Among women allocated to the intervention group, the volunteer coordinator matched participants and peer volunteers based on residency and ethnicity if the mother desired. Telephone contact was to be initiated in the 48-72 hours after trial randomisation. Based on previous research related to maternal dissatisfaction with peer support,25 26 the peer volunteers were requested to make a minimum of four contacts and then to interact as deemed necessary. To document initiation of the intervention, the volunteer coordinator interacted with the peer volunteer one week after matching to confirm that contact was made with the participant. All peer volunteers were requested to complete an activity log25 26 for each woman supported to document specific intervention activities and duration to 12 weeks postpartum.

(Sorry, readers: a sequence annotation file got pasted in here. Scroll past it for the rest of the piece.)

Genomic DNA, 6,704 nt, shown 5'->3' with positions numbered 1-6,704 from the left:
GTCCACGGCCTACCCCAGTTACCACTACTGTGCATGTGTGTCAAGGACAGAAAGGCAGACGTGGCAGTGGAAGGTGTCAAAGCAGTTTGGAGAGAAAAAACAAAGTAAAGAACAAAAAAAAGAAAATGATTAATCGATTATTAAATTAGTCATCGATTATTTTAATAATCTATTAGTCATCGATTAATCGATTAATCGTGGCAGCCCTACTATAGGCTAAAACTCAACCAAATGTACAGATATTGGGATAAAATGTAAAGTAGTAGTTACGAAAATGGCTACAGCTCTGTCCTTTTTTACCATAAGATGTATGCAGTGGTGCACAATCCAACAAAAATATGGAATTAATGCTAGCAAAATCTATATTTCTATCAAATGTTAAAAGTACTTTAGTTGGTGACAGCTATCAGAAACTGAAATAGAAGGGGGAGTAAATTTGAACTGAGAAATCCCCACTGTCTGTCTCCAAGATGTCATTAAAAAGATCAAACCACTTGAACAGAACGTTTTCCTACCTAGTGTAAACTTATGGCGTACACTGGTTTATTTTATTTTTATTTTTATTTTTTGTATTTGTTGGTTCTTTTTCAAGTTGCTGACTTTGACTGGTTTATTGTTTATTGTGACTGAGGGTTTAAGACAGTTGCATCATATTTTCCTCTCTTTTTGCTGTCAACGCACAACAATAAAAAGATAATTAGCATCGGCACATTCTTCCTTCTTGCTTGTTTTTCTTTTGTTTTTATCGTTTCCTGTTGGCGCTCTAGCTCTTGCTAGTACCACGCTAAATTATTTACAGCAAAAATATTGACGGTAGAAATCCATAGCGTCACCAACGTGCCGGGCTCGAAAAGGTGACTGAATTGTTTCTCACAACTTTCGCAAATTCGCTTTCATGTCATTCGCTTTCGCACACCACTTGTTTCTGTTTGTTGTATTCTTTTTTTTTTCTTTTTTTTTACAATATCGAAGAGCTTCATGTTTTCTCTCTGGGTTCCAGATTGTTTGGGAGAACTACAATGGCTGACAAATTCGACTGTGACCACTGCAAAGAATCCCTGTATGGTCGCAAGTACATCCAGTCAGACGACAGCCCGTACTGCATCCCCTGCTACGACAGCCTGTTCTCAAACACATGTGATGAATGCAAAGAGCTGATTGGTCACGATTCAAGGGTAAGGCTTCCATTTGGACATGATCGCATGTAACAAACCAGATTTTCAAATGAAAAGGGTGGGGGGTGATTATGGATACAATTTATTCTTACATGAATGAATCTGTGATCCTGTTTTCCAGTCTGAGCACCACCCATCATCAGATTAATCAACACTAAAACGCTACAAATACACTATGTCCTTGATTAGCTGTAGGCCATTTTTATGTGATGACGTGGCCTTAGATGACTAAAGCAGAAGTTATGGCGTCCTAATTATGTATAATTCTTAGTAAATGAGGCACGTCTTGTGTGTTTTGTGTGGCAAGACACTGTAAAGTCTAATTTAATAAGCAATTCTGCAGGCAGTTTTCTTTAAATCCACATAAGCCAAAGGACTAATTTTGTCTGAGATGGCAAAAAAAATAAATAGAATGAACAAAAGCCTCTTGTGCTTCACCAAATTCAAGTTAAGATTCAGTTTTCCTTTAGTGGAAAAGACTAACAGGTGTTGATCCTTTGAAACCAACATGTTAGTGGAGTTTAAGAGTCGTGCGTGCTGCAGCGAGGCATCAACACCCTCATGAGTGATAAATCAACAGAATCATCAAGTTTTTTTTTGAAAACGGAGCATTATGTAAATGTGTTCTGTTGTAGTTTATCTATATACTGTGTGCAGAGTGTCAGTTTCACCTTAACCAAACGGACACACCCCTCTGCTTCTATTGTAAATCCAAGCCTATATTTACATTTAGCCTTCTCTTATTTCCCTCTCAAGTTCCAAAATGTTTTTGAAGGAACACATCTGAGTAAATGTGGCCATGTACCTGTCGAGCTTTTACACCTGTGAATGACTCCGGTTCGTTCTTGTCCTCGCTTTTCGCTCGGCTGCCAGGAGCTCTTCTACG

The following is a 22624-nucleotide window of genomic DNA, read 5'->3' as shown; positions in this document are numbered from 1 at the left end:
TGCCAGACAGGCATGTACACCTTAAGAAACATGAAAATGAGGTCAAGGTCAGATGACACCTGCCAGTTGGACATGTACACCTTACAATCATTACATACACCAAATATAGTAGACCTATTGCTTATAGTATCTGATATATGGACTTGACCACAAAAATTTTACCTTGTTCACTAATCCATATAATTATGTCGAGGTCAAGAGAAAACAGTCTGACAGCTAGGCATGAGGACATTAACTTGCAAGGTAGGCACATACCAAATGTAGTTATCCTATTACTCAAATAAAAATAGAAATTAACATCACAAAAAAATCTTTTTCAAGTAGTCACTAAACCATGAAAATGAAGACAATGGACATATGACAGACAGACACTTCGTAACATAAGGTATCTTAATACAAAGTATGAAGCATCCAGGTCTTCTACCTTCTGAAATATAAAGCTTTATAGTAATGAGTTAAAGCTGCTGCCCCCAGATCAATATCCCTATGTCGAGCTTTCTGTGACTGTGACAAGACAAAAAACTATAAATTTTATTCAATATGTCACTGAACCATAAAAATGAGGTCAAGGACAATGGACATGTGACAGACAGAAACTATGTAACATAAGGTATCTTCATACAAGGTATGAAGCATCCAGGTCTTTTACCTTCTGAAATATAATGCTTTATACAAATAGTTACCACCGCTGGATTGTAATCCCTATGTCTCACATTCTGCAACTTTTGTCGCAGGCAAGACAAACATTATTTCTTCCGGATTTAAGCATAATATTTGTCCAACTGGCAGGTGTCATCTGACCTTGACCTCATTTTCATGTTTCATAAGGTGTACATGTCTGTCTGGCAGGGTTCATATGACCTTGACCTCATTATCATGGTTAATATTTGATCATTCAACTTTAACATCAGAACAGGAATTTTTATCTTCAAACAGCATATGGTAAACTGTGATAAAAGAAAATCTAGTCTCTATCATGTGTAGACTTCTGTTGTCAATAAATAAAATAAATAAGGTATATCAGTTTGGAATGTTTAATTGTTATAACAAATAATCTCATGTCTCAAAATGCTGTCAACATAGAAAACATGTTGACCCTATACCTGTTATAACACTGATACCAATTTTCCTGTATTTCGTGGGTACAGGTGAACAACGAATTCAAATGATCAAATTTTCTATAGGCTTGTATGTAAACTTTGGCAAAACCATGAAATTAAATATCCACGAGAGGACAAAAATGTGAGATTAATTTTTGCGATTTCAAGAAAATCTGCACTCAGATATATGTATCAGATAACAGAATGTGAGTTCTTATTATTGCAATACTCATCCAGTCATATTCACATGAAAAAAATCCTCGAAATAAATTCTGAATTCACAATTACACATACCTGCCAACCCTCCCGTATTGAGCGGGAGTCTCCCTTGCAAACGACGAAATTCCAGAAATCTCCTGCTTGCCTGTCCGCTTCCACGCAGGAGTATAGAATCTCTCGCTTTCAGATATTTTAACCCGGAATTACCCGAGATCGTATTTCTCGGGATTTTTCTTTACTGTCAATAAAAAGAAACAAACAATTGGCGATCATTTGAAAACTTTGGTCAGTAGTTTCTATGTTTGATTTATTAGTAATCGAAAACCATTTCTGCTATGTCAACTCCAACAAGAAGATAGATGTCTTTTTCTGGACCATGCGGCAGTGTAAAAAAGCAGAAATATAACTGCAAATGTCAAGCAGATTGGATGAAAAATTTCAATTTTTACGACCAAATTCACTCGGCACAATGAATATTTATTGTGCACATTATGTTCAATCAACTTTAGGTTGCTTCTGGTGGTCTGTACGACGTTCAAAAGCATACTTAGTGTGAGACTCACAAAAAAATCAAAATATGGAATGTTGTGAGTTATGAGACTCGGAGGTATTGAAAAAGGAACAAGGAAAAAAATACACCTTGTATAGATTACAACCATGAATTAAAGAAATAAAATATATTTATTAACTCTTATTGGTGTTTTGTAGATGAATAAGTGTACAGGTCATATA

Peer volunteer recruitment and training—Through the distribution of flyers, ads in the local newspapers, and word of mouth, 204 women from the community volunteered and met the selection criteria: ability to speak and understand English and self reported history of and recovery from postnatal depression. Peer volunteers were recruited from all health regions and the number recruited was based on region size and ranged from 12 to 66. We employed a paid peer volunteer coordinator to organise recruitment of peer volunteers and obtain informed consent; conduct training sessions for peer volunteers; match women with an appropriate peer volunteer; and monitor implementation of the intervention. All peer volunteers participated in a four hour training session. The focus of the training was to develop skills required to provide effective telephone based support and to make referrals to health professionals as necessary; role playing was an important training strategy. A take-home 121 page training manual developed and piloted by the principal investigator25 was distributed to all new peer volunteers to guide the training session and intervention. During the training sessions, the peer volunteers were given activity logs to complete for each supported mother. Most peer volunteers who participated in the trial were married (n=168, 82%) and had some further education beyond high school (n=187, 91%); 61% (n=125) had had more than one pregnancy and 41% (n=85) were employed, either full time or part time, outside the home. Over half (n=93, 54%) self reported their ethnicity as non-Canadian. Each peer volunteer who actively participated in the trial and was matched with a participant (n=175) on average supported two women (mean 1.97, SD 1.50), with a range from one to seven.